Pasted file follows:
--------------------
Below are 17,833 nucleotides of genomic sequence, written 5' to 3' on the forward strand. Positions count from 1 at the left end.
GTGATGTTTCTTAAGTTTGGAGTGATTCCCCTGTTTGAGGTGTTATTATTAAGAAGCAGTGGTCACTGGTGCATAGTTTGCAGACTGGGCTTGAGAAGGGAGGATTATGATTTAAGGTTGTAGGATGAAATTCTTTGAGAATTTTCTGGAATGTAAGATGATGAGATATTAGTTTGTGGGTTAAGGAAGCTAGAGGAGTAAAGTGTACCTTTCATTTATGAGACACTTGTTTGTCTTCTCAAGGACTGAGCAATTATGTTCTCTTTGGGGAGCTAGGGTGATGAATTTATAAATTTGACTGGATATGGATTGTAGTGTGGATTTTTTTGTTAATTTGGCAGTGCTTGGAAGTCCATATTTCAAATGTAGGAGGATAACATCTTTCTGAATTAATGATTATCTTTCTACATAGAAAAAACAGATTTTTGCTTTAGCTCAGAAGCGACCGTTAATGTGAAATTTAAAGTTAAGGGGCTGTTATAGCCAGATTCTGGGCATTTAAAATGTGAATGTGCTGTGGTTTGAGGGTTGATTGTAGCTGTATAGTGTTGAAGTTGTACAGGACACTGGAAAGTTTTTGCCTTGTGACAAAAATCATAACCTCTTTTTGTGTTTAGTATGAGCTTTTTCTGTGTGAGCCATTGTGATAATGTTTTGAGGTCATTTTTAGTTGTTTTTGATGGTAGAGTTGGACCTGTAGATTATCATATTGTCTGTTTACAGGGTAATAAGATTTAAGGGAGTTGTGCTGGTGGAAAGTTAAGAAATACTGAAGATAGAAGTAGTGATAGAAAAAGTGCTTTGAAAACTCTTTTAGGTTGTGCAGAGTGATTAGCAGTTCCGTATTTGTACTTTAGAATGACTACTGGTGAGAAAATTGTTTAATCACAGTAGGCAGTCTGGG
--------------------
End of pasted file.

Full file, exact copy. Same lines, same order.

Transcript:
Below are 17,833 nucleotides of genomic sequence, written 5' to 3' on the forward strand. Positions count from 1 at the left end.
GTGATGTTTCTTAAGTTTGGAGTGATTCCCCTGTTTGAGGTGTTATTATTAAGAAGCAGTGGTCACTGGTGCATAGTTTGCAGACTGGGCTTGAGAAGGGAGGATTATGATTTAAGGTTGTAGGATGAAATTCTTTGAGAATTTTCTGGAATGTAAGATGATGAGATATTAGTTTGTGGGTTAAGGAAGCTAGAGGAGTAAAGTGTACCTTTCATTTATGAGACACTTGTTTGTCTTCTCAAGGACTGAGCAATTATGTTCTCTTTGGGGAGCTAGGGTGATGAATTTATAAATTTGACTGGATATGGATTGTAGTGTGGATTTTTTTGTTAATTTGGCAGTGCTTGGAAGTCCATATTTCAAATGTAGGAGGATAACATCTTTCTGAATTAATGATTATCTTTCTACATAGAAAAAACAGATTTTTGCTTTAGCTCAGAAGCGACCGTTAATGTGAAATTTAAAGTTAAGGGGCTGTTATAGCCAGATTCTGGGCATTTAAAATGTGAATGTGCTGTGGTTTGAGGGTTGATTGTAGCTGTATAGTGTTGAAGTTGTACAGGACACTGGAAAGTTTTTGCCTTGTGACAAAAATCATAACCTCTTTTTGTGTTTAGTATGAGCTTTTTCTGTGTGAGCCATTGTGATAATGTTTTGAGGTCATTTTTAGTTGTTTTTGATGGTAGAGTTGGACCTGTAGATTATCATATTGTCTGTTTACAGGGTAATAAGATTTAAGGGAGTTGTGCTGGTGGAAAGTTAAGAAATACTGAAGATAGAAGTAGTGATAGAAAAAGTGCTTTGAAAACTCTTTTAGGTTGTGCAGAGTGATTAGCAGTTCCGTATTTGTACTTTAGAATGACTACTGGTGAGAAAATTGTTTAATCACAGTAGGCAGTCTGGG